Sexism & racism in astronomy

Chanda Prescod-Weinstein has a fantastic essay on Medium up exploring all the various statistics that have been collected on researchers themselves in the field of astronomy:

But ultimately in a world where people who are professional data gatherers and interpreters seem to reject an overwhelming amount of evidence that women (and others) experience systemic and individualized gender discrimination (Tsang 2013; Brinkworth et al. 2016), there is a lot of value in a study that asks the simple question: how do women-lead paper’s citation numbers in astronomy compare with those of men-lead papers? The question is not insignificant, given the way that citation number is used in hiring. The next question is: does this represent a systemic bias against women? If the answer is yes, then it becomes clear that while the non-human objects that we study in astrophysics may be doing their operational calculations objectively, we scientists have some way to go before human structures do the same.

Indeed, Caplar et al. find that papers written by women receive about 10% fewer citations than comparable papers by men. The metaphorical playing field, as we call it in American English, is not level. Since citation numbers are used for hiring, fellowships, and granting, this means that the average woman publishing in astronomy may be starting out with a 10% deficit compared to male applicants for the same programs and jobs. This puts in stark relief the debates about affirmative action — or the rather loaded term “positive discrimination” as they call it in the UK — and whether women should be given extra consideration simply because of their gender. If white men start with a systemic 10% leg up, isn’t it negative discrimination not to affirmatively promote people who are not white men?

Of course, for those of us who work in Women’s Studies and the interdisciplinary field of Science, Technology, and Society Studies (STSS), the result is not surprising. Although one might hardly know it from the increasingly popular “diversity and inclusion” discourse in physics and astronomy, STSS has produced intellectual work for decades that tackles the ways in which gender and sex hierarchies and discrimination are deeply embedded in the human production of scientific knowledge. In such works, it is standard to begin with an intersectional analysis (Harding 2011). As defined in Vivian May’s excellent 2015 book, intersectionality “approaches lived identities as interlaced and systems of oppression as enmeshed and mutually reinforcing: one aspect of identity and/or form of inequality is not treated as separable or subordinate” (May 2015) Intersectionality articulates a critical framework for data analysis: the way sexism and racism (among other forms of discrimination) can combine in the life of a woman of color cannot be disaggregated separately into “the sexist stuff” and “the racist stuff,” and the power associated with one’s social positioning with respect to systemic discrimination matters.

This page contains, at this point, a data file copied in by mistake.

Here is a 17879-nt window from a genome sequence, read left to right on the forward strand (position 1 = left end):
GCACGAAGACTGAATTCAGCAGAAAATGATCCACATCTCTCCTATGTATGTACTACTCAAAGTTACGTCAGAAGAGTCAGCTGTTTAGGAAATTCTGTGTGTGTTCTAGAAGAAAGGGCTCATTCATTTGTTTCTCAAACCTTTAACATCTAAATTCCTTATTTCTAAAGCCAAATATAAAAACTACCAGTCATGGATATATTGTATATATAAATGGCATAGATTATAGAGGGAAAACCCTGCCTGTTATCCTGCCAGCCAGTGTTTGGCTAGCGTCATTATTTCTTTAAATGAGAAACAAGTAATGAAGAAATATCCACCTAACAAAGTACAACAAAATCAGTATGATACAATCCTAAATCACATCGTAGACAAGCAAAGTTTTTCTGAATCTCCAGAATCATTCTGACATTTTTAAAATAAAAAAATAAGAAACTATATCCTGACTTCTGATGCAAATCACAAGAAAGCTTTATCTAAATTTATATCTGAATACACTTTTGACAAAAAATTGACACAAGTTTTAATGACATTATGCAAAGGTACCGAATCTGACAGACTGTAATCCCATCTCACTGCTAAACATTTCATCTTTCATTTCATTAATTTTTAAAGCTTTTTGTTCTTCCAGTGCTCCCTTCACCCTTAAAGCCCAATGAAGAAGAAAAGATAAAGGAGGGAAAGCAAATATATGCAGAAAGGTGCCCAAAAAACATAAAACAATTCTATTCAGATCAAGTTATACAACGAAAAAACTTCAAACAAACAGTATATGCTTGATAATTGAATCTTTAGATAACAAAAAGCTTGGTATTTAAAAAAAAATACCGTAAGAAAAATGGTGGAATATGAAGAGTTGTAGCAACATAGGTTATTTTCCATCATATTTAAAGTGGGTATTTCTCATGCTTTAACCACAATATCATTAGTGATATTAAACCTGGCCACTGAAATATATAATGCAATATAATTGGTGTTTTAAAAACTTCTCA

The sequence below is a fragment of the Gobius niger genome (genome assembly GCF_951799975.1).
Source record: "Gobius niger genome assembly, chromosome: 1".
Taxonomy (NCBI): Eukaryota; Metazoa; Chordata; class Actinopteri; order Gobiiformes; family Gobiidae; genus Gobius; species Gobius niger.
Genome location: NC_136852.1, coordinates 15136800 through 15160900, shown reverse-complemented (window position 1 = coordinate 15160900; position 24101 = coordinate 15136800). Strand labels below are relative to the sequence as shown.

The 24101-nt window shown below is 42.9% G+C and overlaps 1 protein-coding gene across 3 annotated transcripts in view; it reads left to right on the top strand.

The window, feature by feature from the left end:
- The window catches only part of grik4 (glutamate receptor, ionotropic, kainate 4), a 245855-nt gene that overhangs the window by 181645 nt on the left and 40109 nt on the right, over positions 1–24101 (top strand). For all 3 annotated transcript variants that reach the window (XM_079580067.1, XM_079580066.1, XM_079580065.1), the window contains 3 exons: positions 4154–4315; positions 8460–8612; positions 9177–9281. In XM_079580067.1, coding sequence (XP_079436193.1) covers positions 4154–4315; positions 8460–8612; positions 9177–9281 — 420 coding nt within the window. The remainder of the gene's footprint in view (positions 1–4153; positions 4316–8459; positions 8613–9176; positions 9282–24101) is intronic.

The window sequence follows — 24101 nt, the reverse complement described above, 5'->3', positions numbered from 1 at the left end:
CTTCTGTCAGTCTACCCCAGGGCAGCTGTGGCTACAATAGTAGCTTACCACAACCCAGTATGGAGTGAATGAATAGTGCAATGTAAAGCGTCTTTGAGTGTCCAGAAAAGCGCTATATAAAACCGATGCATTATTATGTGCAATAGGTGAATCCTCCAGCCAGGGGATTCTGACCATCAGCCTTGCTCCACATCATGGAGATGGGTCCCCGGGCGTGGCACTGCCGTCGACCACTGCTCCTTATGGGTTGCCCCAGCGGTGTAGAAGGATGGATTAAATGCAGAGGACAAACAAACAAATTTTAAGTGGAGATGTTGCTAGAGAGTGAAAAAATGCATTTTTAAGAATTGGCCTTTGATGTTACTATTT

This work compliments the fundamental view that science and society co-construct (Jasanoff and Kim 2015; Subramaniam 2014) and not just in discussions of gender. This is in academic parlance a matter for “Science Studies 101,” but quite absent in mainstream discussions by scientists about science and society. (Cheng 2017) In other words, it is no surprise to those of us in STSS that as we excavate data that reflects women’s experiences in astronomy — and science in general — that we are finding that scientific communities mirror the sexism and racism of the broader society in which they exist. Noting that astronomers like Cassini and Huygens played a role in deploying research programs that helped improve the efficiency of shipping enslaved Africans to the Caribbean and their low-cost work product to Europe, it is evident from this and many other examples, that science can be a tool of the oppressor by aiding those who are engaging in oppressive practices such as slavery. (McClellan, 2010) By the same token, the invention of Pasteurization revolutionized public health and changed lives for the better. Science and society are processes working in tandem with each other, unified not (yet) by a Grand Unified Theory of the Universe but rather by humans.